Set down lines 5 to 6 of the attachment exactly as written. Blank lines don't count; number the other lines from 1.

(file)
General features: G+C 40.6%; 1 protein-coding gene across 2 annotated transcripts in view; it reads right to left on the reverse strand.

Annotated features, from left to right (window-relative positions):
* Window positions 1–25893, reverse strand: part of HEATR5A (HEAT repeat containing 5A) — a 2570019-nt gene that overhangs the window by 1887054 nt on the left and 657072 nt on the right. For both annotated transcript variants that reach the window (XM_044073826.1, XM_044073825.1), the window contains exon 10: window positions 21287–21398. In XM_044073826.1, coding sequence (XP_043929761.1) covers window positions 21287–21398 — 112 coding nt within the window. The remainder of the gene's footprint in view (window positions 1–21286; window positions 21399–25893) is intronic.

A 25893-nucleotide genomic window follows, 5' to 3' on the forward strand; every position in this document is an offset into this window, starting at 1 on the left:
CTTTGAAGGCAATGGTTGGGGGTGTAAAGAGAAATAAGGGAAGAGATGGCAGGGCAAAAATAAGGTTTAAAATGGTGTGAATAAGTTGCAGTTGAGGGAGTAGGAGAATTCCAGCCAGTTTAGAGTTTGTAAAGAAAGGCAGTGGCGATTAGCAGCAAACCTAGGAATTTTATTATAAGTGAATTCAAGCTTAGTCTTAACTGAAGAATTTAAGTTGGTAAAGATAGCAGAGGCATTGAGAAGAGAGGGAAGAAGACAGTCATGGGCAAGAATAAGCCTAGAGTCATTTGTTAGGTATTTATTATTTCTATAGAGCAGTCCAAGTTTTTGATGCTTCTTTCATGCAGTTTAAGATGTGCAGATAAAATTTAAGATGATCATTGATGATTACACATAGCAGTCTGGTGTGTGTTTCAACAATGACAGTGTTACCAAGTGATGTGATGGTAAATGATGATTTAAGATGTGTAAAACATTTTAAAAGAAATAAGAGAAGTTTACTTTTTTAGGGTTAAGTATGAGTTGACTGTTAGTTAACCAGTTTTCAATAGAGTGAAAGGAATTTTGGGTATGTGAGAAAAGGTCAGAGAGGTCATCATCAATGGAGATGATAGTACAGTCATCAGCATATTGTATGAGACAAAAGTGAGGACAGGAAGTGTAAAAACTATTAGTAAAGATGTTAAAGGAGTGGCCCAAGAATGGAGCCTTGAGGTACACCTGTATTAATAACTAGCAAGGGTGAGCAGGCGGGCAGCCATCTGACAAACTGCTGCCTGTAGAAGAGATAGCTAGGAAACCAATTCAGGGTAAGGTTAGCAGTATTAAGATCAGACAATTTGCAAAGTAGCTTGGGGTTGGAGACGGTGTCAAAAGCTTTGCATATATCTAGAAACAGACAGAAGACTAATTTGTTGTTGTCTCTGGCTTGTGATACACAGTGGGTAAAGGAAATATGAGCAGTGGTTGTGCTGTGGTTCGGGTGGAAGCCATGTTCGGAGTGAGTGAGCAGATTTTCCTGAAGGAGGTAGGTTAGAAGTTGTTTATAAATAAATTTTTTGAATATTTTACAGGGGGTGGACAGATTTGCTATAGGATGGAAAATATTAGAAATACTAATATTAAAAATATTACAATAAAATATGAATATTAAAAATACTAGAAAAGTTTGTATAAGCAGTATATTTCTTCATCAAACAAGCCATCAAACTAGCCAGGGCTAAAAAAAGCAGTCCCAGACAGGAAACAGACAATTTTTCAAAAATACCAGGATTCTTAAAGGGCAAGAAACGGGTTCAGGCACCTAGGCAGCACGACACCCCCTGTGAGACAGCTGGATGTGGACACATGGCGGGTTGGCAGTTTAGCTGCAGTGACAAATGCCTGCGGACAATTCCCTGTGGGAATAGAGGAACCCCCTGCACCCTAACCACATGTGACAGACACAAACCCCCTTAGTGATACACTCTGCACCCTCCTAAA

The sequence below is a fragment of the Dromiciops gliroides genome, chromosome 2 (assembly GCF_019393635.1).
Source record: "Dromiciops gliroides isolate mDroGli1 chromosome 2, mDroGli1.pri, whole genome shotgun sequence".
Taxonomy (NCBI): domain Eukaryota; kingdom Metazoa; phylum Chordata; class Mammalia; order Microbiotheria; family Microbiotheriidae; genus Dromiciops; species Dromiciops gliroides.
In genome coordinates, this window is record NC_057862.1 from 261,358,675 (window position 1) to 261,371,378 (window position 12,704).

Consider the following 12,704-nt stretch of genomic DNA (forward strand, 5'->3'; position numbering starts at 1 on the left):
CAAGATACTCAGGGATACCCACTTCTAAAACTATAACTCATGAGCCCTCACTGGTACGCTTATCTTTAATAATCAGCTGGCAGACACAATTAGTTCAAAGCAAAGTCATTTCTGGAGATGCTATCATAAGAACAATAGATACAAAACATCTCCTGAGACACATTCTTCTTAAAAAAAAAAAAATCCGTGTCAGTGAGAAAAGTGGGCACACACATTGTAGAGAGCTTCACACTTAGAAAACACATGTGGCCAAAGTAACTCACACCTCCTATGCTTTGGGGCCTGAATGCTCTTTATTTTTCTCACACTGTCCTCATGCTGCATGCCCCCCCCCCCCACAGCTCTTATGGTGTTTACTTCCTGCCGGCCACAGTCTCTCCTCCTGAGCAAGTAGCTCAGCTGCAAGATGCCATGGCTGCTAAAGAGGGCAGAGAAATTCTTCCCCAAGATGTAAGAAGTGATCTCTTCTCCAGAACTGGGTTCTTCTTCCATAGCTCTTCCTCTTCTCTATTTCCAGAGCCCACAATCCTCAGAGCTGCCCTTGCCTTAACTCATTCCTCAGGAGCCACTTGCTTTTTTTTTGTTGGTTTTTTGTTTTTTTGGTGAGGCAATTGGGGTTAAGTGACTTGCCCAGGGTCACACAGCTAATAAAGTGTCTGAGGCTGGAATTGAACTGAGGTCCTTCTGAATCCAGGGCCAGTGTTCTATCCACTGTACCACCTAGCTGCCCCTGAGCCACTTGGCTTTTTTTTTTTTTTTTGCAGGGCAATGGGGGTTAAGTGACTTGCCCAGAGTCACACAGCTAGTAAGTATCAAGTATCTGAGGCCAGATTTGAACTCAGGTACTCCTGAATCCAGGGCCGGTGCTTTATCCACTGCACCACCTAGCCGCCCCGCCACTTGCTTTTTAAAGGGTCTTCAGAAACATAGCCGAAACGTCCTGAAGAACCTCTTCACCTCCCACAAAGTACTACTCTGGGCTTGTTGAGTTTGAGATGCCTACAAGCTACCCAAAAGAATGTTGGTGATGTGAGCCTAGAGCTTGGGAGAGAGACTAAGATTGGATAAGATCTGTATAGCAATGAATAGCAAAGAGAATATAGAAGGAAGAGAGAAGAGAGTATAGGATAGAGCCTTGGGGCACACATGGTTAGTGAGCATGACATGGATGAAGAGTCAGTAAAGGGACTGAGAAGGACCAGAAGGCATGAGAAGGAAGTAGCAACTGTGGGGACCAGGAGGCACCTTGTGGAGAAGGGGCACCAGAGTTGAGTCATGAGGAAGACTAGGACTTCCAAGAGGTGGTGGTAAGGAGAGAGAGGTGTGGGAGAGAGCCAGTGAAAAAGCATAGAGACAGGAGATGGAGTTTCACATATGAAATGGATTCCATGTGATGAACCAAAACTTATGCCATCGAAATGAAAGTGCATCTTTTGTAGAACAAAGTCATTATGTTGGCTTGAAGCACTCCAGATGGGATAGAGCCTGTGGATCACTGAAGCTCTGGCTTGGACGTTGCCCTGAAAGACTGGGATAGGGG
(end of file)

CTTTGAAGGCAATGGTTGGGGGTGTAAAGAGAAATAAGGGAAGAGATGGCAGGGCAAAAATAAGGTTTAAAATGGTGTGAATAAGTTGCAGTTGAGGGAGTAGGAGAATTCCAGCCAGTTTAGAGTTTGTAAAGAAAGGCAGTGGCGATTAGCAGCAAACCTAGGAATTTTATTATAAGTGAATTCAAGCTTAGTCTTAACTGAAGAATTTAAGTTGGTAAAGATAGCAGAGGCATTGAGAAGAGAGGGAAGAAGACAGTCATGGGCAAGAATAAGCCTAGAGTCATTTGTTAGGTATTTATTATTTCTATAGAGCAGTCCAAGTTTTTGATGCTTCTTTCATGCAGTTTAAGATGTGCAGATAAAATTTAAGATGATCATTGATGATTACACATAGCAGTCTGGTGTGTGTTTCAACAATGACAGTGTTACCAAGTGATGTGATGGTAAATGATGATTTAAGATGTGTAAAACATTTTAAAAGAAATAAGAGAAGTTTACTTTTTTAGGGTTAAGTATGAGTTGACTGTTAGTTAACCAGTTTTCAATAGAGTGAAAGGAATTTTGGGTATGTGAGAAAAGGTCAGAGAGGTCATCATCAATGGAGATGATAGTACAGTCATCAGCATATTGTATGAGACAAAAGTGAGGACAGGAAGTGTAAAAACTATTAGTAAAGATGTTAAAGGAGTGGCCCAAGAATGGAGCCTTGAGGTACACCTGTATTAATAACTAGCAAGGGTGAGCAGGCGGGCAGCCATCTGACAAACTGCTGCCTGTAGAAGAGATAGCTAGGAAACCAATTCAGGGTAAGGTTAGCAGTATTAAGATCAGACAATTTGCAAAGTAGCTTGGGGTTGGAGACGGTGTCAAAAGCTTTGCATATATCTAGAAACAGACAGAAGACTAATTTGTTGTTGTCTCTGGCTTGTGATACACAGTGGGTAAAGGAAATATGAGCAGTGGTTGTGCTGTGGTTCGGGTGGAAGCCATGTTCGGAGTGAGTGAGCAGATTTTCCTGAAGGAGGTAGGTTAGAAGTTGTTTATAAATAAATTTTTTGAATATTTTACAGGGGGTGGACAGATTTGCTATAGGATGGAAAATATTAGAAATACTAATATTAAAAATATTACAATAAAATATGAATATTAAAAATACTAGAAAAGTTTGTATAAGCAGTATATTTCTTCATCAAACAAGCCATCAAACTAGCCAGGGCTAAAAAAAGCAGTCCCAGACAGGAAACAGACAATTTTTCAAAAATACCAGGATTCTTAAAGGGCAAGAAACGGGTTCAGGCACCTAGGCAGCACGACACCCCCTGTGAGACAGCTGGATGTGGACACATGGCGGGTTGGCAGTTTAGCTGCAGTGACAAATGCCTGCGGACAATTCCCTGTGGGAATAGAGGAACCCCCTGCACCCTAACCACATGTGACAGACACAAACCCCCTTAGTGATACACTCTGCACCCTCCTAAA

The sequence below is a fragment of the Dromiciops gliroides genome, chromosome 2 (assembly GCF_019393635.1).